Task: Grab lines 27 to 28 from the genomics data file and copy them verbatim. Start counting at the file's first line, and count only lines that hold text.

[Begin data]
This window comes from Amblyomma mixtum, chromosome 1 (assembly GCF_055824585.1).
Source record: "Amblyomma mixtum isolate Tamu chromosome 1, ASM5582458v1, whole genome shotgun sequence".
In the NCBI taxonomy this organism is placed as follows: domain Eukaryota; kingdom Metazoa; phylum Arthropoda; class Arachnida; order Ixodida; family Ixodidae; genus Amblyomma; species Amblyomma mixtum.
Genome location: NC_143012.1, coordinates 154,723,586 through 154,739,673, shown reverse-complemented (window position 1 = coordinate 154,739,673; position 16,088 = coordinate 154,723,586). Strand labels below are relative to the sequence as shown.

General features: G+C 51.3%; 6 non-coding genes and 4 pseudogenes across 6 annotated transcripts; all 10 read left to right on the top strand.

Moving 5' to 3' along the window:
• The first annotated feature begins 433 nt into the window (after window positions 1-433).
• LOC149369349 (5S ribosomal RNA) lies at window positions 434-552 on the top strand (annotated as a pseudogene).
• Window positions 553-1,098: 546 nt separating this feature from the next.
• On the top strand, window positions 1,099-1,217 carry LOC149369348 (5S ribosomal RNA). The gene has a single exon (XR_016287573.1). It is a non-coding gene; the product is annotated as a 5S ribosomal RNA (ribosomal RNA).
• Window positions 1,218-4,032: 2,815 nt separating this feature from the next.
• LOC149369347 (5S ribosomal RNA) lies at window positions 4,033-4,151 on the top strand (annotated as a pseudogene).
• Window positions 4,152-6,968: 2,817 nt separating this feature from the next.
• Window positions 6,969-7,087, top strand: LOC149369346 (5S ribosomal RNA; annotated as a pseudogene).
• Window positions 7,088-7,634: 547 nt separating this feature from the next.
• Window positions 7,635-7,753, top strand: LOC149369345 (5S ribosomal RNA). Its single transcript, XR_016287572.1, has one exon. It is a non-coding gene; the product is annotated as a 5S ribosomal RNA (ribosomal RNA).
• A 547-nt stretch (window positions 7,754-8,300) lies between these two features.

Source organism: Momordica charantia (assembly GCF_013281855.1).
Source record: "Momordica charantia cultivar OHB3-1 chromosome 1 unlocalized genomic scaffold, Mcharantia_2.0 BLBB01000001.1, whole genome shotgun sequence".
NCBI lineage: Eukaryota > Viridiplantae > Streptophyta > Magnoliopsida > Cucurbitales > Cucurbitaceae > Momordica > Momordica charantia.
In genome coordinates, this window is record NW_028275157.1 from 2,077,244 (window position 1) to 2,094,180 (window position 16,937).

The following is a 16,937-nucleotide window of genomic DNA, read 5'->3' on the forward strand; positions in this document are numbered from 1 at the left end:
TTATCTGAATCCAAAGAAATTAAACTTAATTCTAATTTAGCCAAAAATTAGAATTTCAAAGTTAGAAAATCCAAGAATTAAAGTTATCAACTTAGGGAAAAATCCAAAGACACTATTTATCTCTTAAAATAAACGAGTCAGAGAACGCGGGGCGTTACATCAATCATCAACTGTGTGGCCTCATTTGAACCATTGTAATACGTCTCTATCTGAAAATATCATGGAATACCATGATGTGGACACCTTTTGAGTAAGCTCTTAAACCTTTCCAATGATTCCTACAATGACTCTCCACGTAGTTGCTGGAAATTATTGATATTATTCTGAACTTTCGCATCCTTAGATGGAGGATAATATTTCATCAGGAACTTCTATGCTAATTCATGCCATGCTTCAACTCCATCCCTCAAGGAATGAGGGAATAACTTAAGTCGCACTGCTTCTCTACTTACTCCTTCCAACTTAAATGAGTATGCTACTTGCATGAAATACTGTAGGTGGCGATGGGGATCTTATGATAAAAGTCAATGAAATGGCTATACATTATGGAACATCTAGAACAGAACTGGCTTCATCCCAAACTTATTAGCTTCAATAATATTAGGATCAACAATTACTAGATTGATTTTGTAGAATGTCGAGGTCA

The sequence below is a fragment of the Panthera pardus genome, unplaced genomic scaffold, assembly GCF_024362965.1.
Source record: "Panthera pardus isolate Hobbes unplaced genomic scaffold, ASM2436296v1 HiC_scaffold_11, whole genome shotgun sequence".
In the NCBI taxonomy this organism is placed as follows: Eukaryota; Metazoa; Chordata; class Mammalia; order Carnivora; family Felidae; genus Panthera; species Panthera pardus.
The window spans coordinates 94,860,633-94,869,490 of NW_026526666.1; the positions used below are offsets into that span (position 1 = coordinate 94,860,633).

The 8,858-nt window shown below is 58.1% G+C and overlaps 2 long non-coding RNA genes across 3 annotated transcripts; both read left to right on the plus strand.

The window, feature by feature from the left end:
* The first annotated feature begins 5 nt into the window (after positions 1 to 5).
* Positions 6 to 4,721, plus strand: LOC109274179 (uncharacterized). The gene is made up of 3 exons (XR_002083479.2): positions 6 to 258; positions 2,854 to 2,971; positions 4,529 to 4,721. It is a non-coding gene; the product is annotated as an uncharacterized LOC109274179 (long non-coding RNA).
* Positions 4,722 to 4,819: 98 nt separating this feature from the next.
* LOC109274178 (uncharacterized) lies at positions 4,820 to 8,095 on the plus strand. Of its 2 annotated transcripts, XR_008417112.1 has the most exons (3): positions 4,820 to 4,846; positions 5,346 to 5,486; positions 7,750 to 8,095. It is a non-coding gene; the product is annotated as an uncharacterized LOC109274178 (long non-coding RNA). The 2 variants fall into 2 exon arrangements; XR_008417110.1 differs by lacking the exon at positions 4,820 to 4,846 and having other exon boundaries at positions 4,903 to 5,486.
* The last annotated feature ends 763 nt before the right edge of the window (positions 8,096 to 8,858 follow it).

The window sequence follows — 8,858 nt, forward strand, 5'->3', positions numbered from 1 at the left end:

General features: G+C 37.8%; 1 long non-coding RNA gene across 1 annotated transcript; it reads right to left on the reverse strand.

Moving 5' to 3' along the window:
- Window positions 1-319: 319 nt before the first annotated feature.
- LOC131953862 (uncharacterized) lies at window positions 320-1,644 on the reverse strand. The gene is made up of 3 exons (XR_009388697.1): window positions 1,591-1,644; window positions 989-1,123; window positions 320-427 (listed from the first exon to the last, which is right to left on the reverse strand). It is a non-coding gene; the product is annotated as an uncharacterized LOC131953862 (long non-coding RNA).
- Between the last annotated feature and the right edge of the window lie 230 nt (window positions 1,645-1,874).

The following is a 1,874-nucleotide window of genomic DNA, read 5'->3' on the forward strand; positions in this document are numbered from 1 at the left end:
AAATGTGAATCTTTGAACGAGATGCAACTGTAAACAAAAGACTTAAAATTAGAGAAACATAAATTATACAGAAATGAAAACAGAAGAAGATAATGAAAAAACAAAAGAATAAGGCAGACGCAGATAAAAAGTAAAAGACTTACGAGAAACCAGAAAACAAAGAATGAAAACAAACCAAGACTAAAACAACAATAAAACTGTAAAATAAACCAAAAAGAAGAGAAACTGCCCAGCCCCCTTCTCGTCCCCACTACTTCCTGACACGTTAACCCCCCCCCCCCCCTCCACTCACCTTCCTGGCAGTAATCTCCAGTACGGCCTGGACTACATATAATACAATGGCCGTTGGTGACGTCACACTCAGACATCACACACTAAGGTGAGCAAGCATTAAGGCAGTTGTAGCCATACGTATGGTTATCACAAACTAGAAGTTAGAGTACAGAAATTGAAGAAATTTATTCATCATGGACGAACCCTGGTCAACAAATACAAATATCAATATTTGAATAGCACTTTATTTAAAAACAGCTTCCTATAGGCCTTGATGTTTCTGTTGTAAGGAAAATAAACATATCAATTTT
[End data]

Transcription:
The window spans coordinates 94,860,633-94,869,490 of NW_026526666.1; the positions used below are offsets into that span (position 1 = coordinate 94,860,633).

The 8,858-nt window shown below is 58.1% G+C and overlaps 2 long non-coding RNA genes across 3 annotated transcripts; both read left to right on the plus strand.